Aging patterns in children revealed by our model

Our aging model not only predicted the age of most children with high accuracy, but also revealed individual biological differences and aging trends in the pediatric population [14, 15]. To examine whether these differences were true biological differences (rather than measurement error or intrinsic variability), we used our aging model for two measurements of age acceleration. The first, called the age acceleration difference (AAD), is the DNA methylation age minus the chronological age. The second, called the apparent methylation aging rate (AMAR), is the DNA methylation age divided by the chronological age.

Age acceleration in children seems not to be influenced by gender or ethnicity

We then explored the association of the AAD and AMAR with the potentially clinically relevant factors of gender and ethnicity. In terms of gender, the mean AAD and AMAR values in all the healthy children’s samples were -0.01 months and 1.01, respectively. The AAD and AMAR values for boys were 0.003 months and 1.006, respectively, while the values for girls were -0.040 months and 1.020, respectively. Neither the AAD nor the AMAR differed significantly between boys and girls (AAD: P = 0.92, Wilcoxon test; Supplementary Figure 2A), although the AMAR was approximately 1.4% faster in girls than in boys (Supplementary Figure 2B). In contrast, in adults, the AMAR was reported to be 4% faster in men than in women [14]. This difference may be due to the fact that girls develop earlier than boys [2426]. Regarding ethnicity, neither the AAD nor the AMAR differed significantly among children of different ethnicities (AAD: P = 0.9, AMAR: P = 0.26, ANOVA; Supplementary Figure 2C and 2D).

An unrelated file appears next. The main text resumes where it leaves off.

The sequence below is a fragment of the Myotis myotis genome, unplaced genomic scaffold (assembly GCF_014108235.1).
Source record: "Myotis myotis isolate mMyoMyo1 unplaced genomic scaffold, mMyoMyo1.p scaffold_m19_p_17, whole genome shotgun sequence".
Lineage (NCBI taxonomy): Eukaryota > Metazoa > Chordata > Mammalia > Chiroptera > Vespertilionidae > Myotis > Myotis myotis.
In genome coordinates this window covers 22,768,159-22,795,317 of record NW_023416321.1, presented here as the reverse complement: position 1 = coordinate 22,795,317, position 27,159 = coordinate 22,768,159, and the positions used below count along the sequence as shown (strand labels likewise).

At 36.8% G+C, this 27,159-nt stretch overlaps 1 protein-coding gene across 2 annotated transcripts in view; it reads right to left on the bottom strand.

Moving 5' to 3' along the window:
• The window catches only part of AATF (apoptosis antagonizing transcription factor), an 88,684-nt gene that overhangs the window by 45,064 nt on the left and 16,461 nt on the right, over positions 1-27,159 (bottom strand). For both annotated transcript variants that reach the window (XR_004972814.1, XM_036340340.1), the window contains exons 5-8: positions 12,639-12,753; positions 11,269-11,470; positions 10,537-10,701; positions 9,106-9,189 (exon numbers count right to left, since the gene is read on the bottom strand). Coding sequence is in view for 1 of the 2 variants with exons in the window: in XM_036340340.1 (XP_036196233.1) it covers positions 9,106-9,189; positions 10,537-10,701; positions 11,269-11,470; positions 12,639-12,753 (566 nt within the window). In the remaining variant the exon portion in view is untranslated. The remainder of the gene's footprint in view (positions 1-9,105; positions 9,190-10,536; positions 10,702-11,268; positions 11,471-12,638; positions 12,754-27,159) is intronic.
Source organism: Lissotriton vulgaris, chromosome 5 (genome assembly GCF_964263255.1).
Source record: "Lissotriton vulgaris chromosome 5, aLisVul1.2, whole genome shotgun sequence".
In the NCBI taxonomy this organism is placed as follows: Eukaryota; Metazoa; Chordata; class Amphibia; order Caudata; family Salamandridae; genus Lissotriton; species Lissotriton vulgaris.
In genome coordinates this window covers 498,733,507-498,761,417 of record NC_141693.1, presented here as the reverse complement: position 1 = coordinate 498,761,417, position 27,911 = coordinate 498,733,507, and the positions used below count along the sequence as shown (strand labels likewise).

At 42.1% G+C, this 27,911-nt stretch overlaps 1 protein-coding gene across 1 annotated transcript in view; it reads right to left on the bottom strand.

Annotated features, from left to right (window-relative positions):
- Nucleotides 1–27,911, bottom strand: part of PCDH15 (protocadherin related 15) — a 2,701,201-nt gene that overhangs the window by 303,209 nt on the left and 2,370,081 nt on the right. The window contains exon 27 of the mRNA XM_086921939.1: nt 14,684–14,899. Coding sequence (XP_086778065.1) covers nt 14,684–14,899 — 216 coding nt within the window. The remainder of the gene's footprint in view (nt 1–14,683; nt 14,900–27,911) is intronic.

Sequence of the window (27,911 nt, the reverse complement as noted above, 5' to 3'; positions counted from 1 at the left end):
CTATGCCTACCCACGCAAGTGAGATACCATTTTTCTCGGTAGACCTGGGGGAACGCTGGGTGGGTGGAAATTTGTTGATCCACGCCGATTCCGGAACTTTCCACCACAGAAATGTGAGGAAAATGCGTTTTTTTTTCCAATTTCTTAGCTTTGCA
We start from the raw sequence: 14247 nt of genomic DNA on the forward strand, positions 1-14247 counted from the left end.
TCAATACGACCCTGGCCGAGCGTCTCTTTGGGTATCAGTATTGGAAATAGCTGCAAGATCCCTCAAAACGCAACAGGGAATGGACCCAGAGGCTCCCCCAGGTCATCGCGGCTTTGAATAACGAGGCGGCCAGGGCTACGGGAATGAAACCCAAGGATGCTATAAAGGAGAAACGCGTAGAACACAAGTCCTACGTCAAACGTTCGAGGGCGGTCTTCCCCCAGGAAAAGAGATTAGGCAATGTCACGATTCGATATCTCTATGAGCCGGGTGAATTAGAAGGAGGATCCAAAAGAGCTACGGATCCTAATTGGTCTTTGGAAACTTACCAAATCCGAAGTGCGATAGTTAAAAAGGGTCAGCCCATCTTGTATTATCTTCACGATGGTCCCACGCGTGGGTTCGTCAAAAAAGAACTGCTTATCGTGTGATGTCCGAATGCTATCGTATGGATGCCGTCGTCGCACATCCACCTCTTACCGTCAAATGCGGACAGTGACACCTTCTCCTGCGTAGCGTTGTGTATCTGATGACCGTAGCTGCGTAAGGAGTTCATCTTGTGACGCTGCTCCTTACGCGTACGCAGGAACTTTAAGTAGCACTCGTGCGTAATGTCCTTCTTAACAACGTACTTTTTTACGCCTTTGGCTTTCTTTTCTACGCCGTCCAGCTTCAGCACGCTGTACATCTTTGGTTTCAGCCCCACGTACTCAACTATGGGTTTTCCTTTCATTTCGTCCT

Age acceleration is the greatest in mid-childhood

We observed a trend in age acceleration in healthy children between the ages of 0 and 18 years. The age acceleration was close to zero before the age of 4, gradually rose after the age of 5, and fell to a negative value after the age of 12 (Figure 4A). To further explore the aging pattern in children, we divided childhood into three periods: toddlerhood (0–4 years), mid-childhood (5–11 years) and adolescence (12–18 years). We found that the AAD and AMAR were significantly greater in mid-childhood than in toddlerhood, and were significantly lower in adolescence than in mid-childhood (AAD: P = 7.2×10-14, AMAR: P = 4.5×10-6, ANOVA; Figure 4B and C). The same phenomenon was observed after sex stratification. Moreover, in mid-childhood, the aging rate seemed to be marginally faster in girls than in boys (Figure 4D, Supplementary Figure 3). These differences in the AAD and AMAR at different stages of childhood indicate that the aging rate of children is not completely consistent with the growth curve, which may be related to the development of several major organ systems.